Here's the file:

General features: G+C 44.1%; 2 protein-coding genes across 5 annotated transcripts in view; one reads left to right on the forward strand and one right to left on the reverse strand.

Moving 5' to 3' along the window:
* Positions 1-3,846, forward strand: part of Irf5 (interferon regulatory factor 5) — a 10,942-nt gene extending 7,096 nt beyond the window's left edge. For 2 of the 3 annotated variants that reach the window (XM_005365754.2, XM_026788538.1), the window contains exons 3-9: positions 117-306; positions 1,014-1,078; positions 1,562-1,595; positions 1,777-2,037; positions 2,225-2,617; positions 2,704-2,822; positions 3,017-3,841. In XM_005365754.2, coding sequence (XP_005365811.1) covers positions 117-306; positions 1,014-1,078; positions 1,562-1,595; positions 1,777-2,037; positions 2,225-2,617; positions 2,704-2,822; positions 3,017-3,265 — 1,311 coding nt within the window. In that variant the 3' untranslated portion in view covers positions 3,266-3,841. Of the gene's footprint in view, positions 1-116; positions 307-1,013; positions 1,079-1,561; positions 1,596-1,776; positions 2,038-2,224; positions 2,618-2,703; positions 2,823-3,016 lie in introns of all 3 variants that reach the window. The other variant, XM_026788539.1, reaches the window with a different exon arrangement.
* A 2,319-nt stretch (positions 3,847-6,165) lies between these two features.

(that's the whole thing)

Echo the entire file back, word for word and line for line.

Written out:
General features: G+C 44.1%; 2 protein-coding genes across 5 annotated transcripts in view; one reads left to right on the forward strand and one right to left on the reverse strand.

Moving 5' to 3' along the window:
* Positions 1-3,846, forward strand: part of Irf5 (interferon regulatory factor 5) — a 10,942-nt gene extending 7,096 nt beyond the window's left edge. For 2 of the 3 annotated variants that reach the window (XM_005365754.2, XM_026788538.1), the window contains exons 3-9: positions 117-306; positions 1,014-1,078; positions 1,562-1,595; positions 1,777-2,037; positions 2,225-2,617; positions 2,704-2,822; positions 3,017-3,841. In XM_005365754.2, coding sequence (XP_005365811.1) covers positions 117-306; positions 1,014-1,078; positions 1,562-1,595; positions 1,777-2,037; positions 2,225-2,617; positions 2,704-2,822; positions 3,017-3,265 — 1,311 coding nt within the window. In that variant the 3' untranslated portion in view covers positions 3,266-3,841. Of the gene's footprint in view, positions 1-116; positions 307-1,013; positions 1,079-1,561; positions 1,596-1,776; positions 2,038-2,224; positions 2,618-2,703; positions 2,823-3,016 lie in introns of all 3 variants that reach the window. The other variant, XM_026788539.1, reaches the window with a different exon arrangement.
* A 2,319-nt stretch (positions 3,847-6,165) lies between these two features.